The Hispano-Romans followed the general pattern of Mediterranean agriculture: cereal grains (wheat and barley), grapes, and vegetables grown in irrigated fields in the Ebro Valley and the Eastern littoral.(27) What is clear is that the entire economy was in a state of profound disarray and agriculture was ruined as result of a series of natural disasters beginning in the seventh century. Perhaps we can accept at the root of this string of bad harvests, famine, and plague Ignacio Olague's theory of a general climatic shift in the western Mediterranean world, beginning in the third century A.D.,which had the result of making the climate drier and hotter and which reached crisis proportions in the high middle ages, forcing a greater dependence on irrigation agriculture in North Africa and Spain.(28) Medieval chronicles noted famine and plague in the reign of Erwig (680-686), when half the population was said to have perished. Plagues of locusts were reported. There can be no doubt that the constant political turmoil of late-seventh- and early-eighth-century Spain take on more poignant meaning if set against a background of worsening harvests, prolonged drought, famine, and depopulation. Moreover, it makes more intelligible the shift in the balance of peninsular agriculture, away from dry-farming and herding, towards an increased reliance on irrigated crops, during the Islamic period. Islamic society in Spain was able  to adjust to an arid ecology by directing the flow of economic resources into the technological adjustments required to increase irrigated acreage, whereas the Visigoths understood only a herding, forest ecology and could not adjust to any other.
If the agrarian economy was in decay, the same can be said of the urban economy and of commerce. Visigothic trade was largely in the hands of Jews, who formed a numerous minority, and foreigners. When economic recession set in, Jews were blamed and a regressive cycle of restrictive anti-Jewish legislation could only have led to more disruptions of trade. The barbarian invasions were further responsible for the physical ruin of much of the urban plant built by the Romans. Archaeological evidence demonstrates that when the Muslim invaders arrived in 711 many Hispano-Roman cities were already largely buried in subsoil.(29) In such conditions, it is not surprising that Roman municipal institutions failed to survive the Visigothic domination.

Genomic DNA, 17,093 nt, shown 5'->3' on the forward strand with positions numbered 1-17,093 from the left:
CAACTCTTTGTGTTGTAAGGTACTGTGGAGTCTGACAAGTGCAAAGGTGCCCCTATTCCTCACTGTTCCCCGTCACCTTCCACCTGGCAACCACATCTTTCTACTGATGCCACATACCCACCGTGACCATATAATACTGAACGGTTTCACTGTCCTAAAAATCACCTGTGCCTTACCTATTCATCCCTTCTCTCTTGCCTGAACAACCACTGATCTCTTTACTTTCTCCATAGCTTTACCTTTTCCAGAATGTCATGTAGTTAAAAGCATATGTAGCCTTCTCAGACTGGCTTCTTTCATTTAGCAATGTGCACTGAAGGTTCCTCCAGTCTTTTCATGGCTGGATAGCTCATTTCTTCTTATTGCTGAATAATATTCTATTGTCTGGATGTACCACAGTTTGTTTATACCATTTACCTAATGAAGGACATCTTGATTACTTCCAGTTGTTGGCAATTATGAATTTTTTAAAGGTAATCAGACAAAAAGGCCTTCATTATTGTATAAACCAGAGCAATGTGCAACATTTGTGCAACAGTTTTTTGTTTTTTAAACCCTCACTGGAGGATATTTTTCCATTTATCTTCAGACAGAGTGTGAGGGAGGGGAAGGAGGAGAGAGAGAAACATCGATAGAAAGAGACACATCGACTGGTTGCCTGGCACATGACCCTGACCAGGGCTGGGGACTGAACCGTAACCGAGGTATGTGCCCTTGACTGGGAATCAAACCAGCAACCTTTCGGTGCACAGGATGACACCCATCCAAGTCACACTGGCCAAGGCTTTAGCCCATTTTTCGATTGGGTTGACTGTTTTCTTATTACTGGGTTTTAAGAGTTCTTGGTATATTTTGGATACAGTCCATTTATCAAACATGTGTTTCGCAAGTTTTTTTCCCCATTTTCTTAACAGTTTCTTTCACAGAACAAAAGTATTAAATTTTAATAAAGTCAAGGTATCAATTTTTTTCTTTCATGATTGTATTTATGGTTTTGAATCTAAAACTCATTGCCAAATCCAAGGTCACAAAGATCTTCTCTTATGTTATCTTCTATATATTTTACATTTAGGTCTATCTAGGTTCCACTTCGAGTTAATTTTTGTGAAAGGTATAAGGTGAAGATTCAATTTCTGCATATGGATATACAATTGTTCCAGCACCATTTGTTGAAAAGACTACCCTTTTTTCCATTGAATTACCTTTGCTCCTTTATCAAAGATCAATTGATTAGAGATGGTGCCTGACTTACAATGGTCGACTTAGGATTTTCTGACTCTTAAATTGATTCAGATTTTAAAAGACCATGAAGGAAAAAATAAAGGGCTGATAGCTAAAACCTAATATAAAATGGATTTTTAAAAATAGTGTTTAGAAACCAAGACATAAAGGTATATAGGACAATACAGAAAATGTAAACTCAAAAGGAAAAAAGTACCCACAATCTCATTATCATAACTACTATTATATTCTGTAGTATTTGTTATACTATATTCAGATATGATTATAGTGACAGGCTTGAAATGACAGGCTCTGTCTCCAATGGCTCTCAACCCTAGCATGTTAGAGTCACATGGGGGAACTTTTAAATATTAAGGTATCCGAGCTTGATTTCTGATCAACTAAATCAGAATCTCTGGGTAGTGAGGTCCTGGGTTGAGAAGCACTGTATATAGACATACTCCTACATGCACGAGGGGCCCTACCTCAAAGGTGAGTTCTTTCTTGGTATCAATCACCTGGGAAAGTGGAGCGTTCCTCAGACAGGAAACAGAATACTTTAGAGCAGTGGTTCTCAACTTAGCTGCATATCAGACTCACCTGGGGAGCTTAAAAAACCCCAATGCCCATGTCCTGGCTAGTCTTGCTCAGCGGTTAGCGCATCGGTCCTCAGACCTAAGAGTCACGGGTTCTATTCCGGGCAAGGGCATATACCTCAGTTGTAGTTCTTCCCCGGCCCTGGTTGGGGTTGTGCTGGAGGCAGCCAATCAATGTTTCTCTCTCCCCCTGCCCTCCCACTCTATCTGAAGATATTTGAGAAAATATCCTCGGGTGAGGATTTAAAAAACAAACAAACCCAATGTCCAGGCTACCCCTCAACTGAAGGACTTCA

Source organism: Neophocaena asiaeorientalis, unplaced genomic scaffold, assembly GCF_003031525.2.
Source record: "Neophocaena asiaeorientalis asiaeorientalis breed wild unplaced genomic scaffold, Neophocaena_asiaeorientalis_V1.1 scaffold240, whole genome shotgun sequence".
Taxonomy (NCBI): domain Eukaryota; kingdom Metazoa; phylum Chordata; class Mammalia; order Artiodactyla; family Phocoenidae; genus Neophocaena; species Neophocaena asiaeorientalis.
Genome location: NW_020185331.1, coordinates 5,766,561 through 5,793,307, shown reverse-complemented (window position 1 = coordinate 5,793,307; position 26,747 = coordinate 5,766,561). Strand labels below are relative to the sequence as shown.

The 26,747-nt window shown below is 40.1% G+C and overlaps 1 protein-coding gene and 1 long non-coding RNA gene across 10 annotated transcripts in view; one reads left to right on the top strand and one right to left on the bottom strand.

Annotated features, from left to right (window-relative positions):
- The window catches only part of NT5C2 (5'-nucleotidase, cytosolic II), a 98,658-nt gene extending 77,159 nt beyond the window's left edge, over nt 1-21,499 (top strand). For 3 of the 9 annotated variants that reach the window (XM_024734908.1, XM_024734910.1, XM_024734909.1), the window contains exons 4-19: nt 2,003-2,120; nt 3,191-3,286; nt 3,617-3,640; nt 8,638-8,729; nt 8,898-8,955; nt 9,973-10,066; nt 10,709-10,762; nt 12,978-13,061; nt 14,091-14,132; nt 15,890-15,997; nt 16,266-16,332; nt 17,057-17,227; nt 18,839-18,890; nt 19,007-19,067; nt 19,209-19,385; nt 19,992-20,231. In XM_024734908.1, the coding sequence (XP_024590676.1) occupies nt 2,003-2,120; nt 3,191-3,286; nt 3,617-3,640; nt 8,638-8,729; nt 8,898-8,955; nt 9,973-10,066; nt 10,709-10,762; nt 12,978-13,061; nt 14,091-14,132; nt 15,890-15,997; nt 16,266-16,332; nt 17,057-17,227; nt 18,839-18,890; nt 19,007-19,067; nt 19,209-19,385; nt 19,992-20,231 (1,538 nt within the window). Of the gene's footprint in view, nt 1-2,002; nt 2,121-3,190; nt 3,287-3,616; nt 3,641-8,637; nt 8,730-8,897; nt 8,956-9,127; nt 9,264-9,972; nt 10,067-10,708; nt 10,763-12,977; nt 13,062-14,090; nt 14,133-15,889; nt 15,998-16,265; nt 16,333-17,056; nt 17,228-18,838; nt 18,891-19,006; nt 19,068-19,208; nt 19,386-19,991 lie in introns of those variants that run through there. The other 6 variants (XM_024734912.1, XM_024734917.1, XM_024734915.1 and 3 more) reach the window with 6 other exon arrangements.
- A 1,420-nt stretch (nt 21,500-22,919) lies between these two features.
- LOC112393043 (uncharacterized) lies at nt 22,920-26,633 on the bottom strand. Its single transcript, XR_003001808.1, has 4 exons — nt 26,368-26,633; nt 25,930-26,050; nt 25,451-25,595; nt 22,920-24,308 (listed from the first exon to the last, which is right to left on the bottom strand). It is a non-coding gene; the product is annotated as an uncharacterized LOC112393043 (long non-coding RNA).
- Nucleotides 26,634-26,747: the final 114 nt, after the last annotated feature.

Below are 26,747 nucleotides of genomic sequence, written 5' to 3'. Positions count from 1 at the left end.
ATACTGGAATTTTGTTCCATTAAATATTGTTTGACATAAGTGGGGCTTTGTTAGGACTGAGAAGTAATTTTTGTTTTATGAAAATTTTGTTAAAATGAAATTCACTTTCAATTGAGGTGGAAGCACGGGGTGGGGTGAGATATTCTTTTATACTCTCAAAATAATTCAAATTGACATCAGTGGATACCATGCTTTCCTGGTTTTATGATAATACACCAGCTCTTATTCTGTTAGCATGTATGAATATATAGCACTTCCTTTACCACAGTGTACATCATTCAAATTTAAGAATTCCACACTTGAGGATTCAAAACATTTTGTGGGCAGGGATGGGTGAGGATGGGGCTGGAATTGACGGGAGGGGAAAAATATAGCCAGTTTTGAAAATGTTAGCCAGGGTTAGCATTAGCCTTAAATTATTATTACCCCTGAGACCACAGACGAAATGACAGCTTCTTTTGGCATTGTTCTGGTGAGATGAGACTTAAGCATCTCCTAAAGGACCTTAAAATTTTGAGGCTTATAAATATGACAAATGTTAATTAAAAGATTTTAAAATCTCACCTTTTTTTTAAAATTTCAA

The economic regressiveness of Visigothic Spain is well illustrated by the failure of the Goths to carry on the vast mining enterprise begun by the Romans, who removed from Iberian pits a wide variety of metals, including silver, gold, iron, lead, copper, tin, and cinnabar, from which mercury is made. The relative insignificance of mining in Visigothic Spain is attested to by the winnowing of the full account given by Pliny to the meager details supplied by Isidore of Seville, who omits any mention, for example, of iron deposits in Cantabria. The most important Roman mines have lost their Latin names, generally yielding to Arabic ones -- as in Almadén and Aljustrel -- probably an indication of their quiescence during the Visigothic period and their revival by the Muslims. The Goths may have allowed their nomadic foraging instinct to direct their utilization of metal resources. In some areas mined by the Romans they probably scavenged for residual products of abandoned shafts that remained unworked, and metal for new coinage seems largely to have been provided by booty captured from enemies or from older coins fleeced from taxpayers.(30)
Thus the failure of the Visigothic state, seen in its unbalanced economy, as well as in its disjointed and incohesive social organization, was also reflected in its technological atony, which was at the core of the elite's inability to adapt to any ecology other than that with which it was originally familiar: the men of the woods never strayed too far from there. They were unable to build on the Roman base. In 483 the duke Salla repaired  the Roman bridge at Mérida; yet in 711 the Arabs found the bridge at Córdoba in ruins, just as Musa ibn Nusayr was said to have found the Roman-built irrigation systems in disuse.(31)
Receptiveness to technological innovation and intellectual creativity in general are linked, the former more clearly than the latter, to general economic conditions. Thus Antonio Ubieto cites the Etymologies, the encyclopedic work of Isidore of Seville, written in the early seventh century, as a typical expression of the state of culture in a depressed economy. Although Ubieto's generalization that encyclopedias are written in moments of cultural stagnation may be overdrawn, his characterization seems a valid enough observation on the Etymologies. When referring to mining, Isidore seems scarcely to understand the technologies involved.(32)